Last week, I was honored to receive a proclamation from the New Orleans City Council recognizing OffBeat for supporting local music for the past 25 years. It was quite an honor, as I was also in City Council Chambers at the same time as the venerable Mrs. Leah Chase who was also being recognized, and Phelps Dunbar attorney Kim Boyle, who was the Committee Chair for the Host Committee for the NCAA Women’s Final Four in New Orleans. The event was successfully attracted to New Orleans and will begin on April 6.
Ms. Boyle gave a wonderful presentation to the City Council, and profusely thanked the Greater New Orleans Sports Foundation for their help and support in attracting the event to New Orleans.
The Sports Foundation (GNOSF) was created in August 1988 (the same year OffBeat was born). It’s a 501 (c)(4) non-profit organization whose mission is to attract and to manage sporting events that have a positive economic impact on the Greater New Orleans Area. The GNOSF touts the fact that it has turned a $25-million investment from private and public sources into a $1-billion economic impact. Part of the organization’s money comes from the State of Louisiana, grants and from private funding. According to their web site: “With every event the GNOSF brings to the area, the beneficiaries are wide in scope, including the hospitality industry, city, parish and state taxes, business community, local youth, facilities, and the event organizers themselves.” The GNOSF has obviously been a resoundingly successful entity for the city’s economy using sports as its focus.
I’ve pondered in this space many times why sports seems to take precedence over the city’s music in marketing efforts. Then it came it me: there’s an organization that does this!
So, after Ms. Boyle’s presentation, the thought popped into my head on the spur of the moment: “If a Sports Foundation can attract more sporting events to the city, and can measure its success in economic impact, then why can’t the City of New Orleans create a Music and Entertainment Foundation to do the same thing for music events, and events related to music?”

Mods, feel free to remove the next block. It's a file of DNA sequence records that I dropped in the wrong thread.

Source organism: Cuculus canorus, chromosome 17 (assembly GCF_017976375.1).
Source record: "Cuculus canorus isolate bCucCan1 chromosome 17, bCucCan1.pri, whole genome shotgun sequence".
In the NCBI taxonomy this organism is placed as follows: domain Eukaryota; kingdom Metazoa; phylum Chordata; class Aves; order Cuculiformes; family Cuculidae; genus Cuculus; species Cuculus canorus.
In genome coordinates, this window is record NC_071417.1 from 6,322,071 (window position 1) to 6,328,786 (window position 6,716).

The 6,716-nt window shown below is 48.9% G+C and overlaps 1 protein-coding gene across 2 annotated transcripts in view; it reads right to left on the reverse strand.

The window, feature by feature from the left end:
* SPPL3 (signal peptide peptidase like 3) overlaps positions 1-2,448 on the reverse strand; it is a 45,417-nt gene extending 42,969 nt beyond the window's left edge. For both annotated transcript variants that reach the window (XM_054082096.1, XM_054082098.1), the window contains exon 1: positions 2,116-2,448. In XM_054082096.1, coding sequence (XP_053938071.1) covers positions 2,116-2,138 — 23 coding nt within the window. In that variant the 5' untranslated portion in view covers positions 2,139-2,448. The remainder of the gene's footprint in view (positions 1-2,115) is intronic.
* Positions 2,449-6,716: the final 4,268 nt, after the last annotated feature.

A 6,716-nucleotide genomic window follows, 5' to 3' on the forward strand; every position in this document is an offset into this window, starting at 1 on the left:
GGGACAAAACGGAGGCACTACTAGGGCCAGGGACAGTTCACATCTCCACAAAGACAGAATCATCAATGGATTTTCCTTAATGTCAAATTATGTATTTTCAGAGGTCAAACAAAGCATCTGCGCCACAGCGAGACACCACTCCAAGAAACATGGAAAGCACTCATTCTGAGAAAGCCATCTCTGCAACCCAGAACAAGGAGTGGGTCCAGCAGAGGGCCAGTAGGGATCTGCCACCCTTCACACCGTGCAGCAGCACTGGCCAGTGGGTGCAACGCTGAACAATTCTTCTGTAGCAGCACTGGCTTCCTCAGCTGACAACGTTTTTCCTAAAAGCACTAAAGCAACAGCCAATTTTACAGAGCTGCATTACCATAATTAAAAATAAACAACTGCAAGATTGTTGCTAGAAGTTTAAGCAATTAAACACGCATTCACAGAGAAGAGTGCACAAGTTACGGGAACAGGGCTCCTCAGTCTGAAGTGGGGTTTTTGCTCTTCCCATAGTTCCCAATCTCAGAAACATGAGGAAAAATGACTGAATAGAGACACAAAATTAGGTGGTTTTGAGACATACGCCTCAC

One of the major problems in New Orleans recognizing music as a boon to her economy is the fact that the entire music economy is so fragmented. All the large festivals boast about their economic impact, and they all try to outdo the others. Musicians fight for recognition. Music educational projects come and go, and they are always looking for financial support too. It’s sort of accepted that music “people” are antagonistic towards each other. They’re all fighting for the same dollars. I suppose that’s probably a normal situation, given that they are all in business and their events and projects are fighting for sponsorship and ticket sales.
But what if we had one entity that represented all events, all festivals, all musicians and anyone else involved in the music economy: clubs, promoters, concerts, educational events, conventions? Wouldn’t it be good to show some cohesiveness to what we are all trying to accomplish? Wouldn’t it be great if there was some cohesive marketing for music, festivals, events? Wouldn’t it be fantastic to show how much music contributes to our economy? Wouldn’t it be nice to be able to work with tourism entities like the New Orleans CVB, the Tourism Marketing people to attract more music events here? We might even be able to develop and promote a brand touting New Orleans as a music city—officially.
Okay, okay, I’ve been through the days of local and state Music Commissions and Music Offices. They’re either very politicized, run by people with limited visions, internal agendas, or aspirations to exert power, or—in the case of the music office in the first term of Ray Nagin’s regime—not even funded. Nagin’s creation of a “Music Office” was one that existed in name only. It had it no funding for programming.
Last week , while thanking the City Council for the recognition, I mentioned this idea to the members of the City Councilmembers and it almost looked like “eureka” idea bubbles popped out of their heads. Why hadn’t they thought of this sooner? They actually liked the idea.
The key would be to create a quasi-public organization that is semi-funded by the city (and/or state) but that raises its own funds in order to manage and promote music, music education and music-related events. The organization would work with festival promoters and developers, locations, neighborhood organizations, musicians and educators to develop plans to expand New Orleans’ position as a music city worldwide. Councilman Palmer promised to look into the funding sources for such a foundation.
I’m not saying that the idea would work, but it’s sure one to be considered. We need a way to coalesce our efforts so that everyone benefits. This might be an answer.